General understandings of time tend generally, but wrongly, to conflate change with progress. In Snead’s writing, however, he parses out the implications of repetition and change, particularly along the black/white racial distinction, in such a way that challenges an oversimplified, direct relationship between change and progress. Most effectively, Snead advocates that changes does not necessarily indicate progress, and, instead links black repetition with historical value, as opposed to white change/cultural cycles with capitalist values: “Black culture highlights the observance of such repetition, often in homage to an original generative instance or act … In European culture, financial and production cycles have largely supplanted the conscious sort of natural return in black culture,” (65-66). With these statements, Snead, whether intentionally or not, sheds light on the problem of white folks appropriating and coopting black culture, without understanding its resonance or implications. For the purposes of Snead’s argument, black and white cultures essentially function in a condition of opposites: black culture preserves the past, and white culture generates revenue for the future. When broken down this way, Snead’s thesis makes it obvious why the appropriation of repetitious black culture by people who don’t understand the “homage to an original .. act” essentially robs cultural elements of anything but their pure aesthetic value (65).
In Tolson’s Libretto for the Republic of Liberia, a moment arrived early in the piece that helped me conceptualize Tolson’s writing within the framework of Afrofuturism as the interface of activism and art/aesthetics; this section consisted of lines 9-16. Whereas Hegel defines Africa from a racist perspective, Tolson characterizes Liberia in juxtaposition, which entails direct refutation of depictions of Africa as “side-show” or “bio-accident,” (10). Continue reading “Libretto: Liberia within Afrofuturism”
While reading through Hegel’s piece, I could not believe what I was reading with my own two eyes. Phrases such as “the negro, as already observed, exhibits the natural man in his completely wild and untamed state”, clearly defines Hegel’s opinion on fellow members of humanity (150). However reading through most of the excerpt, I was mystified at how Hegel manages to create a story around the African person, that they are self-serving, believing they are the creators of the rains, the reason for a death, sounds oddly like the Christianity that Hegel so desperately tries to compare the Africans to. Continue reading “On Religion and African Tradition”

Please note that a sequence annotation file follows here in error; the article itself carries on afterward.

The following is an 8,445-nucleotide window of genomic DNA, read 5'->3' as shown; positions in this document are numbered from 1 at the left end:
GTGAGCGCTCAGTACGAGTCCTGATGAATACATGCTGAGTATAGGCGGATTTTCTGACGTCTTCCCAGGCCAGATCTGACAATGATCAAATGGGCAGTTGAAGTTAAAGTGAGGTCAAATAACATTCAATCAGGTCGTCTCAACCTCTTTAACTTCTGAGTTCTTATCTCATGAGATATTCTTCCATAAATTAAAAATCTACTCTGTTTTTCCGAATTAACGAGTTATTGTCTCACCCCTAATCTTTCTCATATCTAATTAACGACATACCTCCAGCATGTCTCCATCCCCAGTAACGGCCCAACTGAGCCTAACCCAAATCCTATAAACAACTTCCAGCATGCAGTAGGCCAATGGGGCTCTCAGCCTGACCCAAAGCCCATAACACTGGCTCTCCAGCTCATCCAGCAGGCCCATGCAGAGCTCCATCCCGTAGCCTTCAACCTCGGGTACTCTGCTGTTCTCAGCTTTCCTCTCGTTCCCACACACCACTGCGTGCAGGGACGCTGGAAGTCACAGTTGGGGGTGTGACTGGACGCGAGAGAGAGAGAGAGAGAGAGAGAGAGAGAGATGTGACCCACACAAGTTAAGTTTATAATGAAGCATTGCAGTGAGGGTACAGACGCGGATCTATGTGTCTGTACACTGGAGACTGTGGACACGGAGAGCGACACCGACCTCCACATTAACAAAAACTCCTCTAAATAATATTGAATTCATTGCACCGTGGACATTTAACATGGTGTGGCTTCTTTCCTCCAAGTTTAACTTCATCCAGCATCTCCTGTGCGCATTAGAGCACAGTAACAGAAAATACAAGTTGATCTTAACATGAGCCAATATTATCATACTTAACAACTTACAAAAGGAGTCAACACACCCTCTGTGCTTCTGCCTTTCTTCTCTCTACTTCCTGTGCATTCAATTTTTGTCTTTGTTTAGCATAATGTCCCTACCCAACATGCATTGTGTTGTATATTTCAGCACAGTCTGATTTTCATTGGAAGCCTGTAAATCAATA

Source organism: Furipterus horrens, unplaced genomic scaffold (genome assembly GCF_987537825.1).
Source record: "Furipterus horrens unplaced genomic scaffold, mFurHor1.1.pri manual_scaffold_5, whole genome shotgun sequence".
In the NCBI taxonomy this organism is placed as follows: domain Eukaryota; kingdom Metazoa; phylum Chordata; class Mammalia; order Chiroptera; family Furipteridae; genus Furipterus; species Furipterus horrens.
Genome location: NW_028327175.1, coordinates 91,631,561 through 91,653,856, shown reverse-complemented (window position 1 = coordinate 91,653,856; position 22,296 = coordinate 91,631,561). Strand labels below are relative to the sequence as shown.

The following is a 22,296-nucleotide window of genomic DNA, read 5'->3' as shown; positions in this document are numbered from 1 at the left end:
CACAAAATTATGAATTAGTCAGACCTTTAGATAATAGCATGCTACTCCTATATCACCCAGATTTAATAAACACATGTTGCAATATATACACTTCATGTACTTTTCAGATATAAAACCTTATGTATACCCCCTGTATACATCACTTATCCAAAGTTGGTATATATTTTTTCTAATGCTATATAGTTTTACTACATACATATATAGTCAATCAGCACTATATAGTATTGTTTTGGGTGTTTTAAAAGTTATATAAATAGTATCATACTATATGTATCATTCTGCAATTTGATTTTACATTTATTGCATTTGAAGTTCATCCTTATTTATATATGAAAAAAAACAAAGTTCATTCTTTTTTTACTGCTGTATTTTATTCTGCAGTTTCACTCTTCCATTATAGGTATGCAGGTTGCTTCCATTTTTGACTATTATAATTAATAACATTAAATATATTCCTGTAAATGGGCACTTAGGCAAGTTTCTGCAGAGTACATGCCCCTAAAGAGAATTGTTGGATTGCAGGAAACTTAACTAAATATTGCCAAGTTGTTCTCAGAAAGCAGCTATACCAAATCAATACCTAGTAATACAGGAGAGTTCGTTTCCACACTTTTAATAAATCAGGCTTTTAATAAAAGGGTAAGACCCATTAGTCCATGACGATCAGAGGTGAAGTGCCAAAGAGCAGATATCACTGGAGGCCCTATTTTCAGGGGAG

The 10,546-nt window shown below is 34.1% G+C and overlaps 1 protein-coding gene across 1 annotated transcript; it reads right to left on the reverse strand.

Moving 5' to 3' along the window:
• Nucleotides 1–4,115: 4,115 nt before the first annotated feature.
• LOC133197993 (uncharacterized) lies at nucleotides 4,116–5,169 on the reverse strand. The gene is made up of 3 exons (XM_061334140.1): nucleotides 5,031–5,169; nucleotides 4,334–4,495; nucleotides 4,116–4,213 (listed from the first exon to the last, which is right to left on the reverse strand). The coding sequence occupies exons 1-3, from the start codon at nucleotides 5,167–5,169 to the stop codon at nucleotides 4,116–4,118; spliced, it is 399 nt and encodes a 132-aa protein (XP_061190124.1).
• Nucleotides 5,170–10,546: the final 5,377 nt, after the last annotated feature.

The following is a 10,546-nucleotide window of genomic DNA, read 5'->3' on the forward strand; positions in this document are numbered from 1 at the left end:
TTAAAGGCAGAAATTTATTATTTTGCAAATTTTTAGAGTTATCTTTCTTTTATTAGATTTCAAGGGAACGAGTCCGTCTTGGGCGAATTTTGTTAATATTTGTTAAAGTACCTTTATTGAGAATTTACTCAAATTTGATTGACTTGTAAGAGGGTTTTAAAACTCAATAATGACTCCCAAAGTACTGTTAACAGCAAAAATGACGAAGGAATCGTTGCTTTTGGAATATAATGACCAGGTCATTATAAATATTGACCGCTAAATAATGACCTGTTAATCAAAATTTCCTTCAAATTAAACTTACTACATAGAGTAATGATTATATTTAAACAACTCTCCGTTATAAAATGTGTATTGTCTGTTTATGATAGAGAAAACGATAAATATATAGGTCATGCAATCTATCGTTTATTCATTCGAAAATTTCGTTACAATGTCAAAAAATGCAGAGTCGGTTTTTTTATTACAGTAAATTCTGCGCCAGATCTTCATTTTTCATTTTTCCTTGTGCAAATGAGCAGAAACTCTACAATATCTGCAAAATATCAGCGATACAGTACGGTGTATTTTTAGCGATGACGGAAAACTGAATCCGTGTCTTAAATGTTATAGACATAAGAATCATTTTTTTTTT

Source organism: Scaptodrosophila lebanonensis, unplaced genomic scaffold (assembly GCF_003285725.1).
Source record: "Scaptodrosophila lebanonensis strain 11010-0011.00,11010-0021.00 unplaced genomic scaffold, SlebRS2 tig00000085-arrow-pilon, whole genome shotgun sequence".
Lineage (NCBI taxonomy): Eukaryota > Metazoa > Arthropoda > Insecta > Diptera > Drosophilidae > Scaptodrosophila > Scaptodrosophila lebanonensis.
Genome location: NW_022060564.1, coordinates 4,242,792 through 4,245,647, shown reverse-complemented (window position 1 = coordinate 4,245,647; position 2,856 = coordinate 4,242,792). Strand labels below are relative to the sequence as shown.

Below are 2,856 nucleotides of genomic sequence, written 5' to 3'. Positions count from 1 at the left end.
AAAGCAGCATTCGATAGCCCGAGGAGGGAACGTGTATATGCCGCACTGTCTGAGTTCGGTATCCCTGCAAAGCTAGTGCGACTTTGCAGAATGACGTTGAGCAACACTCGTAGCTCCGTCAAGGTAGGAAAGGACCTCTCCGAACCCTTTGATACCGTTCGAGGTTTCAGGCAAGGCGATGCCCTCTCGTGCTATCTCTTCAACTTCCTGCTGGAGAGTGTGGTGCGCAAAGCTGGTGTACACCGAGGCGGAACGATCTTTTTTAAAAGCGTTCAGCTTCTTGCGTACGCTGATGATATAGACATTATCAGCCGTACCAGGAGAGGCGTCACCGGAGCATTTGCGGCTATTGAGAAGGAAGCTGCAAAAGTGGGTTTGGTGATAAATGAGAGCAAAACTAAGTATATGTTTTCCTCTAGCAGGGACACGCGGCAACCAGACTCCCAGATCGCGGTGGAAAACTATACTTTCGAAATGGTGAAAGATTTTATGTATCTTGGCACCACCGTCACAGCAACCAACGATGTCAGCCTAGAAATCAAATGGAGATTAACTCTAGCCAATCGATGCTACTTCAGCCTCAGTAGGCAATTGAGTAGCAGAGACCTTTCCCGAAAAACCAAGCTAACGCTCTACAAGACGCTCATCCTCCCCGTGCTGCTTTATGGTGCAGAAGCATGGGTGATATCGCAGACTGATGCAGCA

“Religion begins with the consciousness that there is something higher than man. But even Herodotus called the Negroes sorcerer’s:- now in sorcery we have not the idea of a god, of a moral faith..”-Hegel
Religion to many is to have faith and belief in a higher power. It is to be fully devoted to a way of life. History has shown that religion can bring together people but also destroy relationships from anything to family relationships or friendships. In this excerpt, Hegel has used religion to his advantage to create this image of Africans as savages with no structure in their lives or communities as a whole. Hegel’s ignorance about the different cultures in Africa lumps Africans all in one group. Hegel then goes on to say Africans don’t have religion and because of this, they are sorcerers. Continue reading “Hegel’s Excerpt”
Standard conceptualizations of culture account for both tradition and, seemingly inevitably, progression as a function of passing time. In his analysis, however, Snead establishes white/European culture and black culture in a condition of opposites: whereas an impulse to transform imbibes white culture, a comfort with repetition characterizes black culture. Although ethnocentric observers like Hegel might conflate a penchant for repetition with “backwardness,” I think that, juxtaposed with white cultural flightiness, black repetition indicates soundness in identity (Snead 63).
General invocations of white culture often exist in vague, yet deeply held, sentiments—like those expressed by white folks whose historical miseducation enables them to cherish, albeit inappropriately, Confederate iconography. Continue reading “The confidence of repetition in black culture”